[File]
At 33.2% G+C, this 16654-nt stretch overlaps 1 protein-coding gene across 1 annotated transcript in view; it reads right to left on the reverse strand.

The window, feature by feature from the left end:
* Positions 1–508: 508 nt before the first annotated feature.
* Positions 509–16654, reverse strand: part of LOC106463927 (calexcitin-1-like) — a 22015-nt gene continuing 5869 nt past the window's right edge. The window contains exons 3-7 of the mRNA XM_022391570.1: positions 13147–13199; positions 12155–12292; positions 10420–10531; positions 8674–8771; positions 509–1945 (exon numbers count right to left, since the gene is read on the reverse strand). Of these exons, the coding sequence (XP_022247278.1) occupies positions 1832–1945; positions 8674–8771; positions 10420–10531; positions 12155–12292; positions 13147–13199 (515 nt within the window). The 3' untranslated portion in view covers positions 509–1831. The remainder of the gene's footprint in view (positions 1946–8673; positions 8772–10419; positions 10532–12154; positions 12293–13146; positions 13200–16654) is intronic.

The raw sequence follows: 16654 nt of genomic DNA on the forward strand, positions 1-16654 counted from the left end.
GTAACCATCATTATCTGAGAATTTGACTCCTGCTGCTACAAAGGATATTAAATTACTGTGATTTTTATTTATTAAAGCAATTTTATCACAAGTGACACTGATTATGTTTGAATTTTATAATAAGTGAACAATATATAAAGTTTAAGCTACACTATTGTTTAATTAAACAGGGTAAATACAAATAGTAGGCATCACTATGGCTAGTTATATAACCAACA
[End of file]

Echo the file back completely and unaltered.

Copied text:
At 33.2% G+C, this 16654-nt stretch overlaps 1 protein-coding gene across 1 annotated transcript in view; it reads right to left on the reverse strand.

The window, feature by feature from the left end:
* Positions 1–508: 508 nt before the first annotated feature.
* Positions 509–16654, reverse strand: part of LOC106463927 (calexcitin-1-like) — a 22015-nt gene continuing 5869 nt past the window's right edge. The window contains exons 3-7 of the mRNA XM_022391570.1: positions 13147–13199; positions 12155–12292; positions 10420–10531; positions 8674–8771; positions 509–1945 (exon numbers count right to left, since the gene is read on the reverse strand). Of these exons, the coding sequence (XP_022247278.1) occupies positions 1832–1945; positions 8674–8771; positions 10420–10531; positions 12155–12292; positions 13147–13199 (515 nt within the window). The 3' untranslated portion in view covers positions 509–1831. The remainder of the gene's footprint in view (positions 1946–8673; positions 8772–10419; positions 10532–12154; positions 12293–13146; positions 13200–16654) is intronic.

The raw sequence follows: 16654 nt of genomic DNA on the forward strand, positions 1-16654 counted from the left end.
GTAACCATCATTATCTGAGAATTTGACTCCTGCTGCTACAAAGGATATTAAATTACTGTGATTTTTATTTATTAAAGCAATTTTATCACAAGTGACACTGATTATGTTTGAATTTTATAATAAGTGAACAATATATAAAGTTTAAGCTACACTATTGTTTAATTAAACAGGGTAAATACAAATAGTAGGCATCACTATGGCTAGTTATATAACCAACA